Ever since photos of the mummies damaged in the Cairo Museum appeared, uncertainty has reigned as to their identity. I and others were sure they are not those of Yuya and Tjuya, incidentally two of the best preserved New Kingdom mummies. An article in Discovery News summarises things. Zahi's update above says they were unidentified Late Period heads stored in the area of the CT scanner for test purposes, which does make good sense. I know some colleagues from the US were on their way to Cairo to scan mummies at the time.
A 'Letter from Cairo' in Archaeologyreviews some information on sites. Zahi's article indicates that the stories about damage to the tomb of Maia are false.
Some more stories have come out of possible damage or looting at Saqqara. My eye was drawn to ScienceInsider, which is suggesting that the tomb of Maya may have been damaged. The article also reports on a number of other sites.
A number of photographs on Dr Zahi's web site show the Cairo Museum and the area around it: http://www.drhawass.com/photoblog/egyptian-museum The photos at 172 and 173 show the protection now afforded to Zahi. There is various media speculation about his role in the government now (see Egyptology News).
While the political situation in Egypt remains very uncertain, at least the information coming out about the state of antiquities is encouraging.
Zahi Hawass has published a further update. His summary is that while some locks were broken in Saqqara, the only places to have suffered damage are the Cairo Museum and the Qantara storeroom--restoration will begin soon on the museum objects and at least some of the material taken from the storeroom has been recovered. Zahi has also sent out an email to colleagues thanking them for their support and good wishes.
The ugly clashes in Tahrir Square have seen some rocks and petrol bombs end up in the museum garden, but no damage has been done to the museum itself.
Most foreign expeditions appear to be closing down their work; some are doing it voluntarily, some at the request of the authorities (presumably due to security concerns). There is some unconfirmed evidence that permits may be suspended during the current problems, but it is presently unclear whether this year's "season" is at an end.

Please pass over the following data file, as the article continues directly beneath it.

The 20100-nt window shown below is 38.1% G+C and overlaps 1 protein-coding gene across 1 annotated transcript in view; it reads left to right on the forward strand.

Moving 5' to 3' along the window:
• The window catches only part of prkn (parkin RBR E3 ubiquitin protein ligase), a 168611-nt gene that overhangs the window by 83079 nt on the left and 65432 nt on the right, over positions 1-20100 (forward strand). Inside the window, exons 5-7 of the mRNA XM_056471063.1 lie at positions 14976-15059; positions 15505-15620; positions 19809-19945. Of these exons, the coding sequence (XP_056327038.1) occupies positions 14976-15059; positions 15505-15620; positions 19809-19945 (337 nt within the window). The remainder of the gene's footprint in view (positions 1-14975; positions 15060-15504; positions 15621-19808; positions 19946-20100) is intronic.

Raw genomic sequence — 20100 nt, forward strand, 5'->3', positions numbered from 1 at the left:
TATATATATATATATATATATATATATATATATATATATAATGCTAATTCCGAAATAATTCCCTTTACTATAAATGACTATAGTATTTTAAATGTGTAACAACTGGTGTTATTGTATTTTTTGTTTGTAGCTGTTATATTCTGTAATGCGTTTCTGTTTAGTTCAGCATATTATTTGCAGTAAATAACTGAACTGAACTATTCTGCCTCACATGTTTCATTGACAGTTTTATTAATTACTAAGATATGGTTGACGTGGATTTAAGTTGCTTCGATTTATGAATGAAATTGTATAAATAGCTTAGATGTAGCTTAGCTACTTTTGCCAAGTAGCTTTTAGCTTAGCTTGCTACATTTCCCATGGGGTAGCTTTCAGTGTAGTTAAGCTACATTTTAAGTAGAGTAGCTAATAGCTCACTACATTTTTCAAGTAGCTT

Various organisations are publishing statements on the damage to antiquities:
Don't forget to consult the BBC web site for regular updates on the political situation. The Guardian also has a very current page. Egyptology News also updates regularly on matters concerned with the situation for archaeologists/museums/monuments.
There are reports (afternoon) that journalists are being harassed by the security forces, and also that mobile phone companies are being forced to send out pro-government text messages.
Zahi Hawass has posted a positive update on things on his web site.
A photograph has been located on the AP web site which seems to show two damaged mummies in the Cairo Museum. They do not appear to be those of Yuya and Tjuya:
A site ("Egyptological Looting Database 2011") is collating information on site damage. It seems to have no privileged access to information, but I note it as a possible source.
Some updates on Giza and Karnak via the Director of ARCE.
My thanks to Thierry Bendritter for pointing out to me that in the new Egyptian cabinet, Dr Zahi Hawass has become Minister for Antiquities, and Farouk Hosni, Culture minister and longest-serving member of the government, has been replaced by Gaber Asfour:
More detail on the cabinet is yet to appear.
Every reader of this site will be aware of what is going on in Egypt now. Truly we live in interesting times. Here it would not be right to comment on the politics of it all, but we are concerned for all Egyptians and hope that the situation is resolved without more loss of life and trauma.
We were due to fly out to Cairo on the 28th, but our flight was one of the first to be cancelled because of the curfew. I will concentrate on news about the collections and monuments.